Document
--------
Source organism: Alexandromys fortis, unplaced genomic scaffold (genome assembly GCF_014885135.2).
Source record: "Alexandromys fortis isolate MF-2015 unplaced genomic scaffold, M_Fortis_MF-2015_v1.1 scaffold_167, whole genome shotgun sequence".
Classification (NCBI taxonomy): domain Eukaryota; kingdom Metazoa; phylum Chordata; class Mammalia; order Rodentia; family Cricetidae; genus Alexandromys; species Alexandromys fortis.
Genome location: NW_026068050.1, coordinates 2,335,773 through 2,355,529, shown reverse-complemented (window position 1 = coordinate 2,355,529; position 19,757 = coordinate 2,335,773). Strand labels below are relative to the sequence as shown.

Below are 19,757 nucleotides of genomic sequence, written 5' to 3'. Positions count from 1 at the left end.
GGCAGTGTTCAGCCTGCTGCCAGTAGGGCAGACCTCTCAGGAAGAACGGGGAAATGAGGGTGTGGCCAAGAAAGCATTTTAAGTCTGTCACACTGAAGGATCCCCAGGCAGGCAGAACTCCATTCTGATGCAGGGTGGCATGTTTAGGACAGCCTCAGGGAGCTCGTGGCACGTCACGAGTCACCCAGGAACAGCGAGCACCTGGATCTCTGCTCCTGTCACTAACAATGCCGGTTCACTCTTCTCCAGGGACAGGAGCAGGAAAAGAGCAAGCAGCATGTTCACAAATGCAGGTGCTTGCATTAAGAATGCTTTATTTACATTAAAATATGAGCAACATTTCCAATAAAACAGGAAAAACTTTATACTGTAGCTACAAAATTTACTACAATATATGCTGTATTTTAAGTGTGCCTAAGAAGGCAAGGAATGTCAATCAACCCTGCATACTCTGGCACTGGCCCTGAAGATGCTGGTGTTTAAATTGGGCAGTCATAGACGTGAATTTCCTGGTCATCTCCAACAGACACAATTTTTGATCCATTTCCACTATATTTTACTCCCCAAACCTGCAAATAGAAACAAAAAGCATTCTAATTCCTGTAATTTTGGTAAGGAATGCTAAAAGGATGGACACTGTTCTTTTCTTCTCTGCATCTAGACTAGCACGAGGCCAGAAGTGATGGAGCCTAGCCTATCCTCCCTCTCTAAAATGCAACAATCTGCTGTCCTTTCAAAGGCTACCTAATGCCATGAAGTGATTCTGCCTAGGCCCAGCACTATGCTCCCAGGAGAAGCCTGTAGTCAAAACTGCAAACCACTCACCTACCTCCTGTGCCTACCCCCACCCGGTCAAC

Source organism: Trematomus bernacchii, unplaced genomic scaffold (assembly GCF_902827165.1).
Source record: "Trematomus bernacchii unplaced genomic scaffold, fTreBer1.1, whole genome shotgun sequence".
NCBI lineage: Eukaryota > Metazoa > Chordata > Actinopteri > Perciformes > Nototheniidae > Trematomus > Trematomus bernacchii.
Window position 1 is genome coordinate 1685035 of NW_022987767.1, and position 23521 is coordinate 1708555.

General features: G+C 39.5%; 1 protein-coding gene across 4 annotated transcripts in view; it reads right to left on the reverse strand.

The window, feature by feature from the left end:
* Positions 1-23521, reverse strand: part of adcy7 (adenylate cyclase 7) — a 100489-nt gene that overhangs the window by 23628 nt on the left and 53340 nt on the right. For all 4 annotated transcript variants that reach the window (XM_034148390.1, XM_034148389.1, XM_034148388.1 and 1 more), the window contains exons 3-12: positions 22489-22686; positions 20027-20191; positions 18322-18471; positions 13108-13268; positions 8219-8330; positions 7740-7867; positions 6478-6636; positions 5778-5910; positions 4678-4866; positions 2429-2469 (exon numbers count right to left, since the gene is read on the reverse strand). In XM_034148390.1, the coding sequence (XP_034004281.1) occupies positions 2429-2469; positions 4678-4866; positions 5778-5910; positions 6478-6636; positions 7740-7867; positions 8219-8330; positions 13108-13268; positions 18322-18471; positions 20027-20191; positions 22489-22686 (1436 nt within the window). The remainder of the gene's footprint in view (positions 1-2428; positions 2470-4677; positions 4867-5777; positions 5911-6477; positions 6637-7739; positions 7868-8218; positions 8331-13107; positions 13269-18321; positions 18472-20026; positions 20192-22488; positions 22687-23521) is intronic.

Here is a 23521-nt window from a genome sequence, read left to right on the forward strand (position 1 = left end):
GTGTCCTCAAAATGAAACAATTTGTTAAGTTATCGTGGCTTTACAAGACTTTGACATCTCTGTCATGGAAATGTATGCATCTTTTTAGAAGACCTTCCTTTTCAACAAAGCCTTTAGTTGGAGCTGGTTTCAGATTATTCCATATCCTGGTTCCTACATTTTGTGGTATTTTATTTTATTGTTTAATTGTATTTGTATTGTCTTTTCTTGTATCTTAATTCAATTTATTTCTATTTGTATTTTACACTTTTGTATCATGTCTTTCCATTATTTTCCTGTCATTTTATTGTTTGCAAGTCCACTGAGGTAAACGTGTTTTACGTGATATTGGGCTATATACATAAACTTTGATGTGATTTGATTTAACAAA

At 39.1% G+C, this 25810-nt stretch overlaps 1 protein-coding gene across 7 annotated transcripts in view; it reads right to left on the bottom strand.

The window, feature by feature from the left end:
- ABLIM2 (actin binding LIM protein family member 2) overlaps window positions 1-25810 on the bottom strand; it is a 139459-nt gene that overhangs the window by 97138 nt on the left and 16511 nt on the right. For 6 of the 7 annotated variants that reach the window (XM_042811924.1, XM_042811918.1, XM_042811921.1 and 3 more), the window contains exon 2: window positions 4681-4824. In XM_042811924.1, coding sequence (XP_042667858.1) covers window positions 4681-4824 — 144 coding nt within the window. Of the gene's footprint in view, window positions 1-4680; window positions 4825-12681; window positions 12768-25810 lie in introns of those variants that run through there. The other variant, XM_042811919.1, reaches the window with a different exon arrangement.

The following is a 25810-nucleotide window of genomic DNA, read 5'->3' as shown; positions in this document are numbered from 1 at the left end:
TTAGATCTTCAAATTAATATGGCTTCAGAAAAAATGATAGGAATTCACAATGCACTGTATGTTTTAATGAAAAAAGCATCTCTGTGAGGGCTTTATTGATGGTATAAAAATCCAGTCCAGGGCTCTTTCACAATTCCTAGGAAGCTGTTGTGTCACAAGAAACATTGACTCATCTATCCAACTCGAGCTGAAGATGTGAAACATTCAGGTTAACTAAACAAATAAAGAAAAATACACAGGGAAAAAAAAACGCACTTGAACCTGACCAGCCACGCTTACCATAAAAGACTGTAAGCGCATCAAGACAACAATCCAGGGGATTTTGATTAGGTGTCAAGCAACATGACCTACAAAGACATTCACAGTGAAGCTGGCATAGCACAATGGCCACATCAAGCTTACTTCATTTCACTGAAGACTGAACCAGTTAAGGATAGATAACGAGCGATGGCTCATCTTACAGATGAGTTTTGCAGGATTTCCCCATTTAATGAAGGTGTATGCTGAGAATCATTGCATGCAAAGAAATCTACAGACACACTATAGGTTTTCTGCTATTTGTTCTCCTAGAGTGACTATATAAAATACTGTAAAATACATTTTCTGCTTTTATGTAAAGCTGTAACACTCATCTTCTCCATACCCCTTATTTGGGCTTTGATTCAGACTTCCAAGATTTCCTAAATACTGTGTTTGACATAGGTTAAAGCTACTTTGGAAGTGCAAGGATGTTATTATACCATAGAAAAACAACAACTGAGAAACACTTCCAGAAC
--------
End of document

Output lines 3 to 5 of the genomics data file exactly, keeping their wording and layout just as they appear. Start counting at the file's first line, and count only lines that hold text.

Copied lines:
Classification (NCBI taxonomy): domain Eukaryota; kingdom Metazoa; phylum Chordata; class Mammalia; order Rodentia; family Cricetidae; genus Alexandromys; species Alexandromys fortis.
Genome location: NW_026068050.1, coordinates 2,335,773 through 2,355,529, shown reverse-complemented (window position 1 = coordinate 2,355,529; position 19,757 = coordinate 2,335,773). Strand labels below are relative to the sequence as shown.

Below are 19,757 nucleotides of genomic sequence, written 5' to 3'. Positions count from 1 at the left end.